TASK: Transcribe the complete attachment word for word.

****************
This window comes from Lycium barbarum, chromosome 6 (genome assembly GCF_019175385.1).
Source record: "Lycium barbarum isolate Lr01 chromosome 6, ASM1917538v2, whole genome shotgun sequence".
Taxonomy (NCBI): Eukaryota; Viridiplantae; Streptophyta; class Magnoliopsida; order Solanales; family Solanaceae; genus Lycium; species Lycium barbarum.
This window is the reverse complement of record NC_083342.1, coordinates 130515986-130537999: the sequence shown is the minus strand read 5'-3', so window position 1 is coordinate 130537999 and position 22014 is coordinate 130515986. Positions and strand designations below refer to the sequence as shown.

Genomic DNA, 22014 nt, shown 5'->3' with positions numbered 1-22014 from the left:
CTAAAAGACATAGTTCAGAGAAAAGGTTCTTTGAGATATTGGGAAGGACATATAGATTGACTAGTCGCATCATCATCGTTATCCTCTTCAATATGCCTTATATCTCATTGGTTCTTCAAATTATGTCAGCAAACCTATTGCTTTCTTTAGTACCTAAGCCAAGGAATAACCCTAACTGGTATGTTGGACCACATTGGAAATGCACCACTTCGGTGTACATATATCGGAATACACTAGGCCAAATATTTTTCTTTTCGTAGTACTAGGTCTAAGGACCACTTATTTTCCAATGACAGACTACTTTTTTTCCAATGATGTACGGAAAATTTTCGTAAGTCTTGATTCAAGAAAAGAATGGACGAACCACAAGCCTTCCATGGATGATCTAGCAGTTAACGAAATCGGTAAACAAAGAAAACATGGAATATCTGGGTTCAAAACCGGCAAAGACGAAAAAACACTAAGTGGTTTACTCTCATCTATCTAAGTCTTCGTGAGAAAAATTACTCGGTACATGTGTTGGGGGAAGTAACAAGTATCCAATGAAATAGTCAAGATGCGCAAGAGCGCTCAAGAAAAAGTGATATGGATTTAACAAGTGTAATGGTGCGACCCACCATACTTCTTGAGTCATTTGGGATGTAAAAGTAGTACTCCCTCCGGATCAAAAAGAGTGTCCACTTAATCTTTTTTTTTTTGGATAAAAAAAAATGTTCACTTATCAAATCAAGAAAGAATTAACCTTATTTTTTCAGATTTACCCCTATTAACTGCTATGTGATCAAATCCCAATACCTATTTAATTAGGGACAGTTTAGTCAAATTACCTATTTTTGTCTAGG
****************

This window comes from Lycium barbarum, chromosome 6 (genome assembly GCF_019175385.1).
Source record: "Lycium barbarum isolate Lr01 chromosome 6, ASM1917538v2, whole genome shotgun sequence".
Taxonomy (NCBI): Eukaryota; Viridiplantae; Streptophyta; class Magnoliopsida; order Solanales; family Solanaceae; genus Lycium; species Lycium barbarum.
This window is the reverse complement of record NC_083342.1, coordinates 130515986-130537999: the sequence shown is the minus strand read 5'-3', so window position 1 is coordinate 130537999 and position 22014 is coordinate 130515986. Positions and strand designations below refer to the sequence as shown.

Genomic DNA, 22014 nt, shown 5'->3' with positions numbered 1-22014 from the left:
CTAAAAGACATAGTTCAGAGAAAAGGTTCTTTGAGATATTGGGAAGGACATATAGATTGACTAGTCGCATCATCATCGTTATCCTCTTCAATATGCCTTATATCTCATTGGTTCTTCAAATTATGTCAGCAAACCTATTGCTTTCTTTAGTACCTAAGCCAAGGAATAACCCTAACTGGTATGTTGGACCACATTGGAAATGCACCACTTCGGTGTACATATATCGGAATACACTAGGCCAAATATTTTTCTTTTCGTAGTACTAGGTCTAAGGACCACTTATTTTCCAATGACAGACTACTTTTTTTCCAATGATGTACGGAAAATTTTCGTAAGTCTTGATTCAAGAAAAGAATGGACGAACCACAAGCCTTCCATGGATGATCTAGCAGTTAACGAAATCGGTAAACAAAGAAAACATGGAATATCTGGGTTCAAAACCGGCAAAGACGAAAAAACACTAAGTGGTTTACTCTCATCTATCTAAGTCTTCGTGAGAAAAATTACTCGGTACATGTGTTGGGGGAAGTAACAAGTATCCAATGAAATAGTCAAGATGCGCAAGAGCGCTCAAGAAAAAGTGATATGGATTTAACAAGTGTAATGGTGCGACCCACCATACTTCTTGAGTCATTTGGGATGTAAAAGTAGTACTCCCTCCGGATCAAAAAGAGTGTCCACTTAATCTTTTTTTTTTTGGATAAAAAAAAATGTTCACTTATCAAATCAAGAAAGAATTAACCTTATTTTTTCAGATTTACCCCTATTAACTGCTATGTGATCAAATCCCAATACCTATTTAATTAGGGACAGTTTAGTCAAATTACCTATTTTTGTCTAGG